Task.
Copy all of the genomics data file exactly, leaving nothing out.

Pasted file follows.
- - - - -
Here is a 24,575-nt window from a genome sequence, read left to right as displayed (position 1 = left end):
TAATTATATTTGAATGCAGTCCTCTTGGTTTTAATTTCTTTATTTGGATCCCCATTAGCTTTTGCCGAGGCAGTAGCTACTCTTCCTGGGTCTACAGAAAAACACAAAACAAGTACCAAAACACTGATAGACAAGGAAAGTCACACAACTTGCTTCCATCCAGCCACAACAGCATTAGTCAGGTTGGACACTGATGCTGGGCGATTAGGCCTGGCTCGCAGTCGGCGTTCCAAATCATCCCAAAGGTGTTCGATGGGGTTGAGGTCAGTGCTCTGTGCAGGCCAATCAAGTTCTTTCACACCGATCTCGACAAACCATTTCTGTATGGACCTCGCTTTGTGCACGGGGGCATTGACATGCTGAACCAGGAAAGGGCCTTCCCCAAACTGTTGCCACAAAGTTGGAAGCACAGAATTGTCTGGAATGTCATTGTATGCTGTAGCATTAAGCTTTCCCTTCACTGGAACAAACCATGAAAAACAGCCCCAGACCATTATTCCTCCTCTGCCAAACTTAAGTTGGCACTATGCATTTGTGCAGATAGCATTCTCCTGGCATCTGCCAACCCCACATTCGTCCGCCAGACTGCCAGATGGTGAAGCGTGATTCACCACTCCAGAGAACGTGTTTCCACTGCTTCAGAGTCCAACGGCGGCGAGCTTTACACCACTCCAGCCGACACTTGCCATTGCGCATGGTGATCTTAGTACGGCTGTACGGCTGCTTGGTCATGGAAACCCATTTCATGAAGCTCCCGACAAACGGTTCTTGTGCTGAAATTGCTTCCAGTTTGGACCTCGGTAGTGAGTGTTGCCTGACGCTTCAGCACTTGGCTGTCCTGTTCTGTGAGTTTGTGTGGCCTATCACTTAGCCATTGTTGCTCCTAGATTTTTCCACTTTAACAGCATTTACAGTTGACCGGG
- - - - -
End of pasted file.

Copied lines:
Here is a 24,575-nt window from a genome sequence, read left to right as displayed (position 1 = left end):
TAATTATATTTGAATGCAGTCCTCTTGGTTTTAATTTCTTTATTTGGATCCCCATTAGCTTTTGCCGAGGCAGTAGCTACTCTTCCTGGGTCTACAGAAAAACACAAAACAAGTACCAAAACACTGATAGACAAGGAAAGTCACACAACTTGCTTCCATCCAGCCACAACAGCATTAGTCAGGTTGGACACTGATGCTGGGCGATTAGGCCTGGCTCGCAGTCGGCGTTCCAAATCATCCCAAAGGTGTTCGATGGGGTTGAGGTCAGTGCTCTGTGCAGGCCAATCAAGTTCTTTCACACCGATCTCGACAAACCATTTCTGTATGGACCTCGCTTTGTGCACGGGGGCATTGACATGCTGAACCAGGAAAGGGCCTTCCCCAAACTGTTGCCACAAAGTTGGAAGCACAGAATTGTCTGGAATGTCATTGTATGCTGTAGCATTAAGCTTTCCCTTCACTGGAACAAACCATGAAAAACAGCCCCAGACCATTATTCCTCCTCTGCCAAACTTAAGTTGGCACTATGCATTTGTGCAGATAGCATTCTCCTGGCATCTGCCAACCCCACATTCGTCCGCCAGACTGCCAGATGGTGAAGCGTGATTCACCACTCCAGAGAACGTGTTTCCACTGCTTCAGAGTCCAACGGCGGCGAGCTTTACACCACTCCAGCCGACACTTGCCATTGCGCATGGTGATCTTAGTACGGCTGTACGGCTGCTTGGTCATGGAAACCCATTTCATGAAGCTCCCGACAAACGGTTCTTGTGCTGAAATTGCTTCCAGTTTGGACCTCGGTAGTGAGTGTTGCCTGACGCTTCAGCACTTGGCTGTCCTGTTCTGTGAGTTTGTGTGGCCTATCACTTAGCCATTGTTGCTCCTAGATTTTTCCACTTTAACAGCATTTACAGTTGACCGGG